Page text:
Cookies help us deliver our Services. By using our Services, you agree to our use of cookies. Learn More.

The Iconic Spy Role That Burt Reynolds Regrets Passing On

Without a doubt, one of the most coveted roles in showbiz is James Bond — aka Agent 007 — the British superspy born of author Ian Fleming's legendary novels. He's only been played by six actors in 25 movies since his official big-screen debut, beginning, of course, with Sean Connery in "Dr. No" in 1962. When Connery quit the franchise for the first time, he was replaced for one film by George Lazenby. Then, after the Scottish actor's official retirement from the role, Roger Moore assumed the mantle of 007, followed by Timothy Dalton, Pierce Brosnan, and Daniel Craig.

Following Craig's Bond swan song in 2021's "No Time to Die," British production company Eon Productions is facing the unenviable task of replacing the beloved Bond actor, a tradition that dates back to the late 1960's when Connery left Bond behind after his fifth film as 007, "You Only Live Twice." As the story goes, Connery did get a second life as Bond when he returned to the role in 1971's "Diamonds are Forever," after Lazenby's brief stint as the famed British agent in "On Her Majesty's Secret Service" in 1967.

As it turns out, an American actor whose star was on the rise was offered — and declined — the chance to take on the role before Connery returned. It was a decision that actor — Burt Reynolds — would come to regret.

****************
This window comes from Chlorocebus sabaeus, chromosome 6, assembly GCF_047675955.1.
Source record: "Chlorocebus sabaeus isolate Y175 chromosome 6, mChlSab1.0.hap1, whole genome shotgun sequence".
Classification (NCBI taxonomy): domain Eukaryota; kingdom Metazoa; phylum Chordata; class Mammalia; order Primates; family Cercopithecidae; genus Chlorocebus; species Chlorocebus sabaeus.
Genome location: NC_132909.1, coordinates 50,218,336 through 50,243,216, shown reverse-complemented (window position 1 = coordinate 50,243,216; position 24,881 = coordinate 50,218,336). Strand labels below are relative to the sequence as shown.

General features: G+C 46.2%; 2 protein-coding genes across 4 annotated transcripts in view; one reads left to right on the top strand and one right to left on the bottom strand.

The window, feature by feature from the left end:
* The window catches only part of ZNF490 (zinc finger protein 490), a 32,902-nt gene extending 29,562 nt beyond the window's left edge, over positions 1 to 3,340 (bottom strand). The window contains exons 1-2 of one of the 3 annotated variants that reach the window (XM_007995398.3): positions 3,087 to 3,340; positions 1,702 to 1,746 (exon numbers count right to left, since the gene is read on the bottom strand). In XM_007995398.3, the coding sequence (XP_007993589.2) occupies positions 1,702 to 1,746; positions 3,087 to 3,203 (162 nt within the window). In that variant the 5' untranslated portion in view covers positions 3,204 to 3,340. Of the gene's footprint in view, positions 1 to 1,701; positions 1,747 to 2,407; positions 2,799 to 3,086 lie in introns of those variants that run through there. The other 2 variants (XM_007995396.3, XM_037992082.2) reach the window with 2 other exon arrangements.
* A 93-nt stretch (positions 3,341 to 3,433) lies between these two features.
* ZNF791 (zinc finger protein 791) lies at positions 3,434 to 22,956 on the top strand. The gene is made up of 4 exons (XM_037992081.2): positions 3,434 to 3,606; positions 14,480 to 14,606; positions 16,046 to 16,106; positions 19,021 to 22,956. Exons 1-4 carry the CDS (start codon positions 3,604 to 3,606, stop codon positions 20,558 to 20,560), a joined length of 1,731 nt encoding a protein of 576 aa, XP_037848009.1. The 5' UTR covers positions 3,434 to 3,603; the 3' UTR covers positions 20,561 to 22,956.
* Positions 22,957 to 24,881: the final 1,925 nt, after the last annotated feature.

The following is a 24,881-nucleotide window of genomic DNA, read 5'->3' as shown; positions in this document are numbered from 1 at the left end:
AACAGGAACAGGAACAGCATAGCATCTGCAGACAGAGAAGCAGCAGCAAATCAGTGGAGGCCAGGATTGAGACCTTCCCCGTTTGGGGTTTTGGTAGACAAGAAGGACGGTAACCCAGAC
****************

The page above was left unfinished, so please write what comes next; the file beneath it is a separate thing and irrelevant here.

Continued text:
Burt Reynolds turned down the chance to play 007 after Lazenby's exit

Over his illustrious career, Reynolds — who passed away at age 82 in 2018 — won over many big-screen audiences with roles in such classic films as "Deliverance," "The Longest Yard," "City Heat," "Smokey and the Bandit," and "Cannonball Run." The latter two films were so popular that Reynolds reprised his role for their sequels.

But prior to Reynolds taking on the lead role in the dark, adventure thriller "Deliverance" in 1972, he said he was offered the opportunity to play Bond after Lazenby left the role after one turn. Despite being offered a contract for more Bond movies, Lazenby's agent, Ronan O'Rahilly, convinced the actor to turn it down (via The Guardian).

Surprisingly, Reynolds followed suit and said no to the role as well. Recounting career highlights and regrets while promoting his memoir "But Enough About Me" on "Good Morning America" in 2015, Reynolds lamented the decision. "I think I could have done it well," he said. "In my stupidity, I said, 'An American can't play James Bond, it has to be an Englishman — Bond, James Bond. Nah, I can't do it.' Oops." Reynolds went on to say, "Yeah, I could have done it."

Turning down 007 wasn't the only regretful career decision Reynolds discussed publicly. Even though he received his first and only Oscar nomination for his role in the film, Reynolds said he regretted saying yes to playing adult film director Jack Horner in "Boogie Nights." Prior to that, Reynolds said he turned down writer-director George Lucas' offer to play Han Solo in "Star Wars."